— Carly Smith contributed with this report
Editor’s note: This article is a reply to some reader’s concerns over another piece reporting the event the same night. We are offering a double take on this, from a Public Relations student, Carly Smith.
The night of February 22nd had finally arrived. The big debate: “Is PR killing real journalism?”. The event was organised jointly by the University’s Marketing, Advertising and Public Relations department and the Lincoln School of Journalism. It was kindly sponsored by the Chartered Institute of Public Relations.
Anita Raghavan, a journalist for “Forbes” magazine and Marc Wadsworth, a lecturer at City University and founder and editor of thelatest.com formed the journalist’s side. Andy Green, author, partner in Green PR and creativity entrepreneur and Peter Smith, a lecturer at Lincoln University with significant PR experience, formed the PR team. The stage was set.
Both sides put forward some great points. Anita claimed that PR practitioners were there to pull “the wool over people’s eyes” and to deliberately shade the truth, and even lie.
Andy Green didn’t feel the need to stay behind the lectern and read from notes. He was calm, collected and engaged with the audience. Using a glass of water to represent his point, he argued there is no definitive truth, people are always biased and when things are placed in a large context their meanings can be changed. He wanted to work together with journalists to create better consumers of media and claimed they had a collective interest. This is a point contested by Anita, saying she didn’t see any middle ground that they could meet on.
Marc described PR professionals and journalists as being in a “sickly embrace” and claimed PR practitioners needed journalists more than they needed them. He wanted journalists to “return the spin” instead of letting journalism become “churnalism” – mere printing of press releases with no investigation.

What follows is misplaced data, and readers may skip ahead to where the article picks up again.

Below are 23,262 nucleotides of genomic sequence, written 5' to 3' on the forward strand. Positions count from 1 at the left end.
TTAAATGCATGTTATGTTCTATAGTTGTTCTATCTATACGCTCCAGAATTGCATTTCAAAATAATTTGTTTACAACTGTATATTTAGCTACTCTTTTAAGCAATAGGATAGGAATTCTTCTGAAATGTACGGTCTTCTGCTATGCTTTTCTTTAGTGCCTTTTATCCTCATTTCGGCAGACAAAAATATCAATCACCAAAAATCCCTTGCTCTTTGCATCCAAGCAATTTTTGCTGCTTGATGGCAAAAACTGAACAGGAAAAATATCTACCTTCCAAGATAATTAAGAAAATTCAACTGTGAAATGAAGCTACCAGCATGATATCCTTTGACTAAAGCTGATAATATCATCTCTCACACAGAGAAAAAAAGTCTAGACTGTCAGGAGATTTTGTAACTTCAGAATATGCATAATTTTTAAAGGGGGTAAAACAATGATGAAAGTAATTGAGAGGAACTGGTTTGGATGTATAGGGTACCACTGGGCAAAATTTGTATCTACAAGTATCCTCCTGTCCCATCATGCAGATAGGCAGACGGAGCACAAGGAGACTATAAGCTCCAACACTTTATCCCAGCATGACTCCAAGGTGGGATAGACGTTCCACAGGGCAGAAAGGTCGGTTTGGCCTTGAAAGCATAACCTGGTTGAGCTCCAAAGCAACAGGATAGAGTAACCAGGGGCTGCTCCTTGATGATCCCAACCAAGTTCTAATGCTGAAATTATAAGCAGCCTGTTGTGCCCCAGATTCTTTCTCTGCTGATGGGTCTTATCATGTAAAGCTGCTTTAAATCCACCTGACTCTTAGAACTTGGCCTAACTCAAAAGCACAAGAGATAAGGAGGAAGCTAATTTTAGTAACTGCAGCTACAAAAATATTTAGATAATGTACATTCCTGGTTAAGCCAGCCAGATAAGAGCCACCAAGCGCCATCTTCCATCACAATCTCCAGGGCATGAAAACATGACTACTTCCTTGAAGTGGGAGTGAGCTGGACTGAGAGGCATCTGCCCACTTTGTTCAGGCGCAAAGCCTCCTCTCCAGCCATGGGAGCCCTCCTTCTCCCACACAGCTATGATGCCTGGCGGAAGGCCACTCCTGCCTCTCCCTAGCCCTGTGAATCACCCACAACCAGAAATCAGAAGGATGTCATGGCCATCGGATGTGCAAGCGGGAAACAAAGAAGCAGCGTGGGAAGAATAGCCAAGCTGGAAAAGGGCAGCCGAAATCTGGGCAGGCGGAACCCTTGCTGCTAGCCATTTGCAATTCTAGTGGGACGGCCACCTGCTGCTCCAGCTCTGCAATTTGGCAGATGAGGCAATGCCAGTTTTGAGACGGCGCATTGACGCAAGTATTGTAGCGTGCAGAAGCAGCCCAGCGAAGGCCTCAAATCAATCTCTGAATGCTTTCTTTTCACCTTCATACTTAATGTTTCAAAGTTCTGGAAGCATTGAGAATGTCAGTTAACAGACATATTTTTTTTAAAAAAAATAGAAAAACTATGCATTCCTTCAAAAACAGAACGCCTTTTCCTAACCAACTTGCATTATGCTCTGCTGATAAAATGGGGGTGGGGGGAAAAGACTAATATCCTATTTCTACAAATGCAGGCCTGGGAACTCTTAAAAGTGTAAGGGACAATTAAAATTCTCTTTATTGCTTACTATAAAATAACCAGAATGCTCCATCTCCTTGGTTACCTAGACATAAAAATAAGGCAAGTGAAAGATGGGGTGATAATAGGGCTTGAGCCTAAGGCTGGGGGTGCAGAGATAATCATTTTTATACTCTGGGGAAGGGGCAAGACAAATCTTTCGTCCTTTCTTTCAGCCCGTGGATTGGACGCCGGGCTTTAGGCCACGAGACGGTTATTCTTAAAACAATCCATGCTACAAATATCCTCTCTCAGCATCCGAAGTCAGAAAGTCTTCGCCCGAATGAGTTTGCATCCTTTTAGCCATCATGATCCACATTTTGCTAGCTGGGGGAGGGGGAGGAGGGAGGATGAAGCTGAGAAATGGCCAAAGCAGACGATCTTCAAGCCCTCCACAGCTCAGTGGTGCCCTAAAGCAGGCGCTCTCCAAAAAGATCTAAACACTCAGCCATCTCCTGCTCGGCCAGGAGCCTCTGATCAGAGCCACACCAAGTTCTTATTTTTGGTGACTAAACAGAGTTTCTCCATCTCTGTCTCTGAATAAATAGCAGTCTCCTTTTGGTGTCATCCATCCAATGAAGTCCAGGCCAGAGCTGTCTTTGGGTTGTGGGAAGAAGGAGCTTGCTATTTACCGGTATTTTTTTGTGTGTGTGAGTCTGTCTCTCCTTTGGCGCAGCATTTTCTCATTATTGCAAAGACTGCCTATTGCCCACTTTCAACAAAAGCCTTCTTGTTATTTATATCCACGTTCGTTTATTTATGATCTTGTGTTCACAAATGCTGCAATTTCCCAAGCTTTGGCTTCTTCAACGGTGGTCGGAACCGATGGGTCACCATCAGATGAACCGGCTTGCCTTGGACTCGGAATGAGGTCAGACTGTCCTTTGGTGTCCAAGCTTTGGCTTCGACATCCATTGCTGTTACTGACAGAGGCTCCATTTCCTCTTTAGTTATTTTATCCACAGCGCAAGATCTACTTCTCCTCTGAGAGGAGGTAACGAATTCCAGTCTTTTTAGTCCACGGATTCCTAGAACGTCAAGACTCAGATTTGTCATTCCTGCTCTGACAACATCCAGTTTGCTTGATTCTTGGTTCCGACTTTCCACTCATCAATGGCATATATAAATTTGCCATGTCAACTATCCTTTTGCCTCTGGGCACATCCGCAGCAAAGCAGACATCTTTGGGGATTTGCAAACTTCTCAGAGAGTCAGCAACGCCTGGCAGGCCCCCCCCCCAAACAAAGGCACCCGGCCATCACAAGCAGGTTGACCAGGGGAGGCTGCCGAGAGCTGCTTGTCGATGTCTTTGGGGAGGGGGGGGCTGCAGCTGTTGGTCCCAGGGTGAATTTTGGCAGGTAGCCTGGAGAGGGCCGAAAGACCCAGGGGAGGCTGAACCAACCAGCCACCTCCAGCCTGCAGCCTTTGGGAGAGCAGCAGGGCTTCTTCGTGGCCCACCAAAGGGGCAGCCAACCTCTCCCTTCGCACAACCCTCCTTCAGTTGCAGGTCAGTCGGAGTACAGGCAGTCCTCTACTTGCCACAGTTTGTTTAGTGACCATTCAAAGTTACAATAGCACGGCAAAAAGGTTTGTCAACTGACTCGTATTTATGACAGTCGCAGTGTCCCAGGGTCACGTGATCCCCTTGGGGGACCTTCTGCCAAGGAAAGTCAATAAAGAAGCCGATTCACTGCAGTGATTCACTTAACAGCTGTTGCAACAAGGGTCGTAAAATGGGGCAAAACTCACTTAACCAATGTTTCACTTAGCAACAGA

Peter Smith said “To be a good PR professional one had to think like a journalist”, and that journalism isn’t dying, it’s just changing. He emphasised we must “survive together or die separately.”
Questions flooded in from the floor with students and lecturers alike asking probing questions.
The debate posed a further question for many people: Journalists attack PR for being biased, but surely the only different between PR professionals and journalists is that PR professionals are transparent in their intentions? Everyone understands that they work for a particular company so their intentions are clear. It has been claimed that “Any story that you look at will select some facts over others, highlight some opinions over others” – Is that not classed as spin because it was a journalist who said it?
The Big Result
11 for and 34 against the notion that PR is killing journalism. Even PR practitioners wouldn’t claim this is a definitive result, to suggest however that it carries ‘next to no information at all’ defeats the object of having the debate. This is a debate that is unlikely to be settled and is undoubtedly space to watch. If journalists think that real journalism is in decline, maybe they should look elsewhere for the cause.